The continuing adventures of a woman trying to achieve forty things before she hits the grand old age of forty, although not necessarily in the right order...
Number 1: Appear in a Doctor Who story (achieved – sort of)
I’ll start this with a huge THANK YOU to the charity Children’s Hospices Across Scotland (CHAS), my friend Rebecca and everyone at Capital Sci Fi Con for helping me tick off one of my biggest life goals.
It’s a long time since I started my forty things for forty list. Basic Maths will reveal how close the deadline is. There’s no way I’ll achieve it all in time, but it’s been fun trying. I’ve learned new skills, visited exciting places and enjoyed time with friends old and new.
Having been a Doctor Who fan since the age of 9, which is ... no way I’m telling you how many years ... the first and most important goal was always going to be: ‘appear in a Doctor Who story’.
It’s also one of the trickiest. You can’t phone up the BBC and say ‘hello I’d like a spot on one of your most popular franchises. Yes I’m a serious actor / writer type. No I’m not just a massive fan. Yes, I am currently wearing a long scarf. Wait! Don’t put down the phone ...’
Until Capital Sci Fi Con, the closest I came to achieving my goal was listening to Dr Who audio adventures. Several feature McGann’s Doctor and his companion Charley. An even closer match is the Tom Baker story featuring ‘Charlotte from the village’: like me she’s from a village in Devon and is a Bowie fan.
Close, but not actually me. As a last resort, I started writing my own Who novel.
Then came Capital Sci Fi Con. For anyone who hasn’t been, it’s an IMMENSE event, organised by fans, for fans, for the charity CHAS.
I arrived to a queue around the block. The last time I attended a conference I was 14 so it was ... a while ago. My friend and I were pretty much the only females there. What is lovely about Capital Sci Fi Con is that fans represented all ages, genders, backgrounds and abilities. There were families; couples; friends; hobby groups. It makes for a wonderful atmosphere. Welcoming, friendly and inclusive.
And the costumes! My word. So much effort, detail and love had gone into them.
In terms of the event itself, I could go on for pages about how well organised and fun it was. I can do more of that in my TFN column. For now the main goal: appearing in a Doctor Who story.
I took the opportunity to be photographed with as many monsters, actors and robots as possible in my ‘lash-up’ costume. (Classic Dr Who for me involves some sort of velvet / hat / boot combo.)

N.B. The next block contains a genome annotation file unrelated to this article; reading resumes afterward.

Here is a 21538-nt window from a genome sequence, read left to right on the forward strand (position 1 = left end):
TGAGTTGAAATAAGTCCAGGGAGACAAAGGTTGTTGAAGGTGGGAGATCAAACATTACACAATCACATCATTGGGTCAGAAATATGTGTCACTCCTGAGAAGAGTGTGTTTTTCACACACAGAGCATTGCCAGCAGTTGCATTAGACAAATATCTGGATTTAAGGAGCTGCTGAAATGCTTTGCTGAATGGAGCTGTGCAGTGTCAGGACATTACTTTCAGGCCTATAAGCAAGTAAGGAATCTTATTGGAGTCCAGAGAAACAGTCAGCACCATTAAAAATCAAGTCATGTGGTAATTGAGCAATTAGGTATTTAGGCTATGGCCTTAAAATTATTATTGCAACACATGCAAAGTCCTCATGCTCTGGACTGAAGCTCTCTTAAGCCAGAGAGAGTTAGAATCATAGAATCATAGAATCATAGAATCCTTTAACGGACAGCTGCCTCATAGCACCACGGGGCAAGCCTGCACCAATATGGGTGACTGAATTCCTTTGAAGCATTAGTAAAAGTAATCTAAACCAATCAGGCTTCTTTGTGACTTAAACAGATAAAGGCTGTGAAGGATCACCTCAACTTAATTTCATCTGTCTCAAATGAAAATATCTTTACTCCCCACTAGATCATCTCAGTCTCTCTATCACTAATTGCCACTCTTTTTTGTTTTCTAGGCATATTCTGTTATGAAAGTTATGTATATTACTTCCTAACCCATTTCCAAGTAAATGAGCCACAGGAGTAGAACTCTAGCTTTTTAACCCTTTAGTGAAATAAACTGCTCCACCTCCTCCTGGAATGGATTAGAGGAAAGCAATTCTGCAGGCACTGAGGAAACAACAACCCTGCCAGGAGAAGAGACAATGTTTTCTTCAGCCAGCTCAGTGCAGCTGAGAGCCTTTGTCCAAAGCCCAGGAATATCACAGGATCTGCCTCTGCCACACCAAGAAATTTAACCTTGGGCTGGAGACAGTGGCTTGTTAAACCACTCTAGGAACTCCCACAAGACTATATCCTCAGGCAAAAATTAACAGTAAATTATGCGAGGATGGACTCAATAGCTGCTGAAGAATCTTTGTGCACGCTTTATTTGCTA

I got menaced, threatened at gun point, mock throttled, hugged and fought things off with a light sabre. I struck a Doctor pose inside the TARDIS doorway. The hilarious Terry Molloy (Davros) stuck my Davros figurine up his nose. He probably increased the value by £200.
The final shout out, though, goes to the wonderful Julian Glover. He’s been in Indiana Jones, Game of Thrones, James Bond, Blake’s 7 and pretty much anything you ever enjoyed watching.
For me, he will always be Skaroth (Count Scarlioni) in City of Death. Famous for its Paris location and witty dialogue, mainly courtesy of the wonderful Douglas Adams, City of Death is a classic ‘70s Who story about an alien stealing the Mona Lisa.
I approached Mr Glover a little nervously and explained what I’d like him to do.
There’s a favourite exchange in City of Death between the Count (spoiler- he’s an alien) and Countess Scarlioni:
“My Dear, he’s not as stupid as he seems.”
“My Dear, nobody could be as stupid as he seems.”
It’s one of my favourite exchanges. I have to stop myself adapting it as a retort whenever people say they’re ‘not as stupid as they look’. You lose friends that way.
To cut a long story slightly more mid-length: Mr Glover agreed to be filmed delivering the lines with me. He did it beautifully and didn’t bat an eyelid.
To be fair, for an actor on the sci fi conference circuit, it’s probably not the weirdest thing he’s been asked to do.
Thanks to everyone at CHAS, Capital Sci Fi Con and especially the beautiful Julian Glover, for making my nine-year-old self’s dream come true.